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  • • Typical symptoms include dyspnea, cough with or without sputum production, fever or hypothermia, chest pain, and chills.
  • • Presence of a parenchymal infiltrate on chest radiograph distinguishes pneumonia from acute bronchitis.
  • • Hospital-acquired pneumonia occurs more than 48 h after admission to the hospital and excludes any infection that is present at the time of admission.
  • • Hospital-acquired pneumonia is especially common in patients who require mechanical ventilation.


Bacterial pneumonia has been recognized as a common infection for nearly two centuries and remains the sixth leading cause of death in the United States. Community-acquired pneumonia (CAP) is defined as an infection that begins outside of the hospital or is diagnosed within 48 h after admission to the hospital in a patient who has not resided in a long-term facility for 14 days or more before the onset of symptoms. CAP is a major health concern in the United States, accounting for 3.3 to 4 million cases per year. The annual economic impact of CAP includes $20 billion in patient care expenses and lost wages, 64 million days of restricted activity, 39 million days of bed confinement, and 10 million days of work loss. Up to 20% of patients with CAP require hospitalization, resulting in 600,000 to 1,000,000 hospital admissions per year.


Hospital-acquired pneumonia (HAP) is defined as infection of lung parenchyma occurring more than 48 h after admission to a hospital. When HAP occurs in the subset of patients receiving mechanical ventilation it is termed ventilator-associated pneumonia (VAP). HAP is a common nosocomial infection with a rate of between 5 and 10 cases per 1000 hospital admissions. The incidence in patients who require mechanical ventilation is 6 to 20 times higher. HAP is the leading cause of death from hospital-acquired infections.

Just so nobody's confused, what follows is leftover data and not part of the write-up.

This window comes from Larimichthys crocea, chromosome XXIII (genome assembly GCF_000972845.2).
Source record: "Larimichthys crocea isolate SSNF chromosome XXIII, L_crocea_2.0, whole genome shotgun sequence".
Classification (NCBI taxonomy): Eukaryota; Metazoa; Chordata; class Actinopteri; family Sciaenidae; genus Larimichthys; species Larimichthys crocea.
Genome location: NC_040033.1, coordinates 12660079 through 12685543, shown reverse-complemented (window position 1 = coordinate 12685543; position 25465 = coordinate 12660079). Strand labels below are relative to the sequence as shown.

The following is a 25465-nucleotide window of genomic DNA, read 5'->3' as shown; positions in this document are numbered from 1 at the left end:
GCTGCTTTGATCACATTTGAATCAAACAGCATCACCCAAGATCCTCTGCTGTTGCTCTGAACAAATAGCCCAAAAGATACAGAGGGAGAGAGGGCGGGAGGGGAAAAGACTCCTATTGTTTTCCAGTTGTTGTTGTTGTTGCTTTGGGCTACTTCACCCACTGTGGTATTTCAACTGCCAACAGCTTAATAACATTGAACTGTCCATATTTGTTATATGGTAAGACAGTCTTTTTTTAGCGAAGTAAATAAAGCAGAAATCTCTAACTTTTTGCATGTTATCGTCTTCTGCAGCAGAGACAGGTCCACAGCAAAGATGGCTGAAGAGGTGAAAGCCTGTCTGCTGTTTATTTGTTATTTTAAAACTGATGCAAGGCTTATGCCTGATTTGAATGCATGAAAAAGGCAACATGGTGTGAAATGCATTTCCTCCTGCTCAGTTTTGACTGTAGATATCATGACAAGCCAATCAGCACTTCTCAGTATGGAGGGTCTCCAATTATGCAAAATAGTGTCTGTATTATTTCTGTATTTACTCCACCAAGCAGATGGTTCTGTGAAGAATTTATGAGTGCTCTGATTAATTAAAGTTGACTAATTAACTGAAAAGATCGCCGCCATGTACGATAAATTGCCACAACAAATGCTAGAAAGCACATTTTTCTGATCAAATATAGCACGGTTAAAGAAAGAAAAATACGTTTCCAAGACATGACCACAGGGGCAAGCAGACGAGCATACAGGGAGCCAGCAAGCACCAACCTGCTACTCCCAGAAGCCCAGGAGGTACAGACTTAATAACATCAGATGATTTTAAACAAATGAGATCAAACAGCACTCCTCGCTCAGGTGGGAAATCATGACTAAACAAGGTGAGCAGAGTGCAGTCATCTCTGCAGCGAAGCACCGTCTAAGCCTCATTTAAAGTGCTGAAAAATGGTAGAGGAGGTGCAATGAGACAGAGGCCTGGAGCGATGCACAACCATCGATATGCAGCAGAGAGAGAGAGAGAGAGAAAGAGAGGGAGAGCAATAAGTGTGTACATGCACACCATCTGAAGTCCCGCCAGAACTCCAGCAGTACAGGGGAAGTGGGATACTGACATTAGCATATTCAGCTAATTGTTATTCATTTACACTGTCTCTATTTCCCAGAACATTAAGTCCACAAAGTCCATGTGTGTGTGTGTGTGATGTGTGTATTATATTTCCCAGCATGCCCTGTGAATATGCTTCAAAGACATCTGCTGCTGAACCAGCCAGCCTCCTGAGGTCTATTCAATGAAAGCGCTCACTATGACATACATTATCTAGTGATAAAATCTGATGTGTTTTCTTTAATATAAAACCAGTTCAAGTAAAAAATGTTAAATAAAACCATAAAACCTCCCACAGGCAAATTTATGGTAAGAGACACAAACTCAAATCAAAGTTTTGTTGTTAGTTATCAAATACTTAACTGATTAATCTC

Bacteria are deposited in terminal bronchioles and alveolar spaces by several mechanisms. These include aspiration of oropharyngeal or gastric contents, inhalation of bacterial laden aerosols, and hematogenous translocation from an infected site to the lung. Aspiration and inhalational mechanisms of entry account for the majority of pulmonary infections. The severity of pneumonia depends on the amount of material aspirated, the quantity of bacteria in the aspirate, the virulence of the organism, and the integrity of host defenses. Community-acquired pathogens such as Streptococcus pneumoniae, Haemophilus influenzae, and Staphylococcus aureus colonize normal hosts. Colonization by gram- negative bacilli is less common but these organisms are important pathogens in patients with alcoholism, diabetes mellitis, and poor oral hygiene and in the institutionalized elderly. Inhalational entry of organisms is associated with specific pathogens that are able to reach the lower airway. These highly efficient pathogens include Legionella species, Mycoplasma pneumoniae, Chlamydia species, and Coxiella burnetii; they share the ability to resist phagocytosis or to survive intracellularly within phagocytes.


Depending on the virulence of the pathogen and the strength of the patient’s host defense system, an intense inflammatory process ensues after propagation of organisms in the ...

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